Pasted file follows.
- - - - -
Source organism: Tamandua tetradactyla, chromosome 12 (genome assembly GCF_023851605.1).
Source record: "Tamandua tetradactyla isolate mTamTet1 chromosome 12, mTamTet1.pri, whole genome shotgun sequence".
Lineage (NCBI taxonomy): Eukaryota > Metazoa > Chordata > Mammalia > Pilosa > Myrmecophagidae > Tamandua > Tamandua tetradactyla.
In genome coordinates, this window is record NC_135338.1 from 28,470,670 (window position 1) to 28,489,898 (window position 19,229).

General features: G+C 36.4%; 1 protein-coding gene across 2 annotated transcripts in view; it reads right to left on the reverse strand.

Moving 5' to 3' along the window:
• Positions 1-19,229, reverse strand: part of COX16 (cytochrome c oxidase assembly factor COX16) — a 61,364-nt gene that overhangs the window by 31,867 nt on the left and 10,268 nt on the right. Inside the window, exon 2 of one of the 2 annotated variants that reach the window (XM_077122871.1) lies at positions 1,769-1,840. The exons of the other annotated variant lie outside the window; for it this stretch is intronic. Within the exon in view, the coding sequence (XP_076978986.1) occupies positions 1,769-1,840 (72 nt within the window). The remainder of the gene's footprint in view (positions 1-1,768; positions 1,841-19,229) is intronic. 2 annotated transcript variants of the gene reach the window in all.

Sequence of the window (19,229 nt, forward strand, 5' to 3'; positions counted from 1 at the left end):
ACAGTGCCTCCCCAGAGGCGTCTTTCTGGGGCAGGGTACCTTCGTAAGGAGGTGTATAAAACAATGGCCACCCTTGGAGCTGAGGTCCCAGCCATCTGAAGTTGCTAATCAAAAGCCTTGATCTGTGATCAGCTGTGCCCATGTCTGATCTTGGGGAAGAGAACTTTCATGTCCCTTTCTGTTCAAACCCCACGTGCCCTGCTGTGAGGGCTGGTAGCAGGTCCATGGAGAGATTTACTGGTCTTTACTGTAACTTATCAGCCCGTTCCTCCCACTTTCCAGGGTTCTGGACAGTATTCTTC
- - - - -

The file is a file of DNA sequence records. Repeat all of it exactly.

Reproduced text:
Source organism: Tamandua tetradactyla, chromosome 12 (genome assembly GCF_023851605.1).
Source record: "Tamandua tetradactyla isolate mTamTet1 chromosome 12, mTamTet1.pri, whole genome shotgun sequence".
Lineage (NCBI taxonomy): Eukaryota > Metazoa > Chordata > Mammalia > Pilosa > Myrmecophagidae > Tamandua > Tamandua tetradactyla.
In genome coordinates, this window is record NC_135338.1 from 28,470,670 (window position 1) to 28,489,898 (window position 19,229).

General features: G+C 36.4%; 1 protein-coding gene across 2 annotated transcripts in view; it reads right to left on the reverse strand.

Moving 5' to 3' along the window:
• Positions 1-19,229, reverse strand: part of COX16 (cytochrome c oxidase assembly factor COX16) — a 61,364-nt gene that overhangs the window by 31,867 nt on the left and 10,268 nt on the right. Inside the window, exon 2 of one of the 2 annotated variants that reach the window (XM_077122871.1) lies at positions 1,769-1,840. The exons of the other annotated variant lie outside the window; for it this stretch is intronic. Within the exon in view, the coding sequence (XP_076978986.1) occupies positions 1,769-1,840 (72 nt within the window). The remainder of the gene's footprint in view (positions 1-1,768; positions 1,841-19,229) is intronic. 2 annotated transcript variants of the gene reach the window in all.

Sequence of the window (19,229 nt, forward strand, 5' to 3'; positions counted from 1 at the left end):
ACAGTGCCTCCCCAGAGGCGTCTTTCTGGGGCAGGGTACCTTCGTAAGGAGGTGTATAAAACAATGGCCACCCTTGGAGCTGAGGTCCCAGCCATCTGAAGTTGCTAATCAAAAGCCTTGATCTGTGATCAGCTGTGCCCATGTCTGATCTTGGGGAAGAGAACTTTCATGTCCCTTTCTGTTCAAACCCCACGTGCCCTGCTGTGAGGGCTGGTAGCAGGTCCATGGAGAGATTTACTGGTCTTTACTGTAACTTATCAGCCCGTTCCTCCCACTTTCCAGGGTTCTGGACAGTATTCTTC